Ottoman Empire administrative and cultural traditions reflected East Roman Empire (Byzantine) and ancient Turkish government traditions.

In fact, Ottoman Sultans holding Istanbul and continuing its traditions also claimed to be East Roman Caesars.

Assimilation was not a state policy of the Ottoman Empire like the East Roman Empire but unlike the Islamic Empire. Islamic Empire aimed to convert the religion of the people where they conquered. 

Ottoman granted religious autonomy; the only major difference between non-muslims and Muslims was their taxing structure.

Non-muslims were required to pay slightly more taxes, but non-muslims were free to establish their own cultural and religious institutes.

Religious minorities in the Ottoman Empire were treated better than European countries.

For these reasons, Balkan nations are still Christians despite the fact that the Ottoman Empire ruled the Balkans for nearly 600 years.

Many Jews fled to the Ottoman Empire, escaping Inquisitions between the 15th and 16th centuries.

In 1492, Sultan Beyazid II dispatched his Navy to the sanctuary for Jews expelled by Spain and Portugal with the Alhambra Decree.

The majority of Turkish Jews living in Turkey are descendants of these Jewish refugees who came to Turkey in the Medieval Times.

Additionally, Ottoman Empire was even more tolerant of Christian sects than its Catholic neighbors, this is another reason Orthodox Christianity still lives.

Long story short, the Turkish government style was always secular, like the Roman Empire and Byzantine Empire.

This historical background enabled the Turkish people to form the Turkish Republic as a secular government.

Also, for these reasons, Turkish religious practices evolved differently than Arabs.

This is another reason Turks are perceived as light Muslims by Arabs, and most Turks believe that Arabs have a different understanding of Islam religion.

You may also like to read


Thursday 5th of January 2023

"Women's equality part of Turkish culture"

Dude, you must have somehow missed Erdogan's reign, and his trying to turn back time. Youch......

Efe Genit

Wednesday 15th of February 2023

Does Trump represent all of America?

Sibel Meydan Johnson

Thursday 8th of September 2022

Hi Efe, I myself try to educate people about the misconception of Turk and Arab. Now that I found your site, I just forwarded, I tweeted it, and with your permission would like to use it as a reference to continue educated people with this misconception. Love your paper…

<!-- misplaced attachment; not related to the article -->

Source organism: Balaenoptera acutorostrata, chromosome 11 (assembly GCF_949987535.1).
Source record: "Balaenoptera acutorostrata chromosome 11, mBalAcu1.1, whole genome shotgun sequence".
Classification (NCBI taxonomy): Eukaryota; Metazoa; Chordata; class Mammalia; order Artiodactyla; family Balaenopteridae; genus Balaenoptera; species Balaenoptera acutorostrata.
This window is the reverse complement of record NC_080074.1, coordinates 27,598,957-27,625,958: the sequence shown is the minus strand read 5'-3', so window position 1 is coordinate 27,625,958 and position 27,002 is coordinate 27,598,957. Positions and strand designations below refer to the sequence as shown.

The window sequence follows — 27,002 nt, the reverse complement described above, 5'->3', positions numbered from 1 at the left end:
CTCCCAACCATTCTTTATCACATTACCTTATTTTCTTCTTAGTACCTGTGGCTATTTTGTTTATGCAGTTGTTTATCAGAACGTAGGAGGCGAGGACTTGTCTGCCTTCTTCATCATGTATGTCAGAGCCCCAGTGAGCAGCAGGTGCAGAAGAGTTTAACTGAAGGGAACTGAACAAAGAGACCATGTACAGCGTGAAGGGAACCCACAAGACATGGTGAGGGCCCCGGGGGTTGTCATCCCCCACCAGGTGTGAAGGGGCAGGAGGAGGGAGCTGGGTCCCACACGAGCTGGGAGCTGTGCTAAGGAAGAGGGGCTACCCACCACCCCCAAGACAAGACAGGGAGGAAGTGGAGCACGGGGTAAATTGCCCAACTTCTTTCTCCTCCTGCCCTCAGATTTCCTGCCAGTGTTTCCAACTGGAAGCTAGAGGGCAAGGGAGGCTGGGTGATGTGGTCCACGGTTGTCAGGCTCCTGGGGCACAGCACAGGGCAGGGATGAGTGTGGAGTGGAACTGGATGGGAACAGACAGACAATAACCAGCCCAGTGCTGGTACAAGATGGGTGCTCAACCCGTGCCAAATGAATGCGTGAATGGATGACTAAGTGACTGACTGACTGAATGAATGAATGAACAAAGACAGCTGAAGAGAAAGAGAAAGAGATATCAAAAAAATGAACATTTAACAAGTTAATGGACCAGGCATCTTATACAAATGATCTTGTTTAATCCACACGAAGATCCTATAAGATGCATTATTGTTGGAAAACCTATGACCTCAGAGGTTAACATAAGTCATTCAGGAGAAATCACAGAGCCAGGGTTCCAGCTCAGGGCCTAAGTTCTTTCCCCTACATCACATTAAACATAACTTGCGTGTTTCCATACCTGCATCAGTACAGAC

Efe Genit

Wednesday 21st of September 2022

Thank you:) I am really happy that you like it :))


Monday 29th of August 2022

I am in my 60’s and finally reading “The Source” by James A. Michener. What a fascinating narrative and sumptuous history of religion and man in and around Jerusalem and Makor. I am third generation Canadian with British and European roots. I also studied History of Religion in high school and am so grateful for an excellent teacher who broadened all our minds about the 5 core religions - Islam, Buddhism, Christianity, Judaism and Sikhism. Thank you for clarifying the differences as my knowledge of the Middle East and of Turkey and Turkic countries is sorely lacking. .

Efe Genit

Wednesday 21st of September 2022

Thank you for your kind comment.


Sunday 28th of August 2022

I am visiting Turkey for the first time and your article has clarified a couple of gray areas. Thanks


K. Mundy

Sunday 21st of August 2022

Is it safe for an American to visit Turkey? If Turkey is a democratic society, why does the press present it as authoritarian? Can Christians and Jews practice their faith, without fear?

Efe Genit

Wednesday 21st of September 2022

All democracies experience drawback periods and become better democracies with the lessons learned. Turkey is not a perfect democracy, but it is an authoritarian regime either. If you compare European democracies and Asian authoritarian regimes, Turkey is definitely way closer to European democracies and cannot be classified same with authoritarian regimes.